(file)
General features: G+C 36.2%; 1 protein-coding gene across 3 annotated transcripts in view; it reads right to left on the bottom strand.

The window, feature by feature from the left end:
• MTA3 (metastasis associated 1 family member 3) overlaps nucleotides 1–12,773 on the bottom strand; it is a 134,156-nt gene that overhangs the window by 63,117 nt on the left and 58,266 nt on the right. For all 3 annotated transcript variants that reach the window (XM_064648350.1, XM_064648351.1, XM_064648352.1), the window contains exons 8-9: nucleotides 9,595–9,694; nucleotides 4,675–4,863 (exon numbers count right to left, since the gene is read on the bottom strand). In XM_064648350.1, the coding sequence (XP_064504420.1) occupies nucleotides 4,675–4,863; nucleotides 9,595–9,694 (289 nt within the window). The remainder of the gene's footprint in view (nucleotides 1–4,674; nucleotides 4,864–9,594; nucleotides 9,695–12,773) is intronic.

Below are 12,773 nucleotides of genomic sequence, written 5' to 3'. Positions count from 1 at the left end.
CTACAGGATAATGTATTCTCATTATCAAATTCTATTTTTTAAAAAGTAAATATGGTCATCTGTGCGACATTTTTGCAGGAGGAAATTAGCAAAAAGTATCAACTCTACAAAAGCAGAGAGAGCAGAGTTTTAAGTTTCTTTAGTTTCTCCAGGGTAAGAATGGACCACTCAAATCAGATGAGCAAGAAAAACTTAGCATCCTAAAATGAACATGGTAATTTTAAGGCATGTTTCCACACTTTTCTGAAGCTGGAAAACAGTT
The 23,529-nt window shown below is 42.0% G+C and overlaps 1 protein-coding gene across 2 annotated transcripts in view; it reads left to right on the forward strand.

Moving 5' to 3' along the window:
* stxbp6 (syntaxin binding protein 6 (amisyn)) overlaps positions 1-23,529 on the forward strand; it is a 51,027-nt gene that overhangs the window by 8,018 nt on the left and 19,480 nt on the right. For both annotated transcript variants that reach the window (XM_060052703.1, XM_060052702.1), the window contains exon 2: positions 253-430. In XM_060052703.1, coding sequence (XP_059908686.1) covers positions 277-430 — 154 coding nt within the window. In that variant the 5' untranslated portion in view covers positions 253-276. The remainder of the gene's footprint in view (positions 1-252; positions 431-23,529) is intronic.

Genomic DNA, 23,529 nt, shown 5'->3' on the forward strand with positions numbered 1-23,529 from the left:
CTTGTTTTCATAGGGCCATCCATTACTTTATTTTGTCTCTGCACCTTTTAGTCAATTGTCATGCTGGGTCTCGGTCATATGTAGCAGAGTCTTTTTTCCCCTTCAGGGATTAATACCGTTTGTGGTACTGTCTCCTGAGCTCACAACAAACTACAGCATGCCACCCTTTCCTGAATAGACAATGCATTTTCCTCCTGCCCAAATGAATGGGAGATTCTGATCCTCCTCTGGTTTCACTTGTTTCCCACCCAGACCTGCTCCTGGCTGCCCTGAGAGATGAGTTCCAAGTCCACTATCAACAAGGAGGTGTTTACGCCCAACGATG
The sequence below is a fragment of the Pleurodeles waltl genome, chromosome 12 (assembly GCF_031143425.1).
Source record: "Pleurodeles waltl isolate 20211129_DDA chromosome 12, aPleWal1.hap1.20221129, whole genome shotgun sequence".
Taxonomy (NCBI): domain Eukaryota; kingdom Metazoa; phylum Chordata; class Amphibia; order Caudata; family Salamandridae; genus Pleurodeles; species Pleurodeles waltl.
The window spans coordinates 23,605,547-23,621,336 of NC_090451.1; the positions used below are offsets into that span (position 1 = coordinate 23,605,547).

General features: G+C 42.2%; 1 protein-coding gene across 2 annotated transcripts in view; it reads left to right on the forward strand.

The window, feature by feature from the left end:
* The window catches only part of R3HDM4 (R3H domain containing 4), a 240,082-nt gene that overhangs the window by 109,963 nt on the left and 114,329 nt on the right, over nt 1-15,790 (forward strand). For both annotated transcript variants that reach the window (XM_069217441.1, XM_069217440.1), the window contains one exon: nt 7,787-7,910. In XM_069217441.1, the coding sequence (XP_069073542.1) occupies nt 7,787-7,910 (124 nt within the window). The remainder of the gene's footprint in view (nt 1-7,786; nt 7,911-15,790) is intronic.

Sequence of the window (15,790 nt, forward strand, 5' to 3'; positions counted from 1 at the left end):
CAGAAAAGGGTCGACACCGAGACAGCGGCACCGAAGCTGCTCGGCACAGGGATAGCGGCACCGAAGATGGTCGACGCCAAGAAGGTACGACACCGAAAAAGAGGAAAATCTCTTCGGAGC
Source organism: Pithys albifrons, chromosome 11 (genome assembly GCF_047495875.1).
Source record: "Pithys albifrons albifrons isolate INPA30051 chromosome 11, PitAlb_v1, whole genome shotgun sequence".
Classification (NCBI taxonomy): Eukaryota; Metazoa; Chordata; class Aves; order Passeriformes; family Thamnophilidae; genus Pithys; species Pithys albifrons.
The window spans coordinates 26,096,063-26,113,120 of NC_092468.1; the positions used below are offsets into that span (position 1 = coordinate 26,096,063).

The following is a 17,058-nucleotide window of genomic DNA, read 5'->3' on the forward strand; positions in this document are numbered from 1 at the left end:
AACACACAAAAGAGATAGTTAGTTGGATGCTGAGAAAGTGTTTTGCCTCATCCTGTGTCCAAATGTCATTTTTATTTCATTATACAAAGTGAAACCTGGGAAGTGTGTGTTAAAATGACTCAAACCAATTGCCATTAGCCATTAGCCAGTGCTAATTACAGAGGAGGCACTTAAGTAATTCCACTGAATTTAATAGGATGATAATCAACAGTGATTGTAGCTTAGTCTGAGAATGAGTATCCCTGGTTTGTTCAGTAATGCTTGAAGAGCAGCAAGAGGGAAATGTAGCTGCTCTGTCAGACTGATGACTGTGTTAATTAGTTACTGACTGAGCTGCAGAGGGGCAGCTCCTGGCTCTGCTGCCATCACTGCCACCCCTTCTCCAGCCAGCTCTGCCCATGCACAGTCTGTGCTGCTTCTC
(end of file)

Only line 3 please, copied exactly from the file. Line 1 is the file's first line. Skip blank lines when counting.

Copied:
• MTA3 (metastasis associated 1 family member 3) overlaps nucleotides 1–12,773 on the bottom strand; it is a 134,156-nt gene that overhangs the window by 63,117 nt on the left and 58,266 nt on the right. For all 3 annotated transcript variants that reach the window (XM_064648350.1, XM_064648351.1, XM_064648352.1), the window contains exons 8-9: nucleotides 9,595–9,694; nucleotides 4,675–4,863 (exon numbers count right to left, since the gene is read on the bottom strand). In XM_064648350.1, the coding sequence (XP_064504420.1) occupies nucleotides 4,675–4,863; nucleotides 9,595–9,694 (289 nt within the window). The remainder of the gene's footprint in view (nucleotides 1–4,674; nucleotides 4,864–9,594; nucleotides 9,695–12,773) is intronic.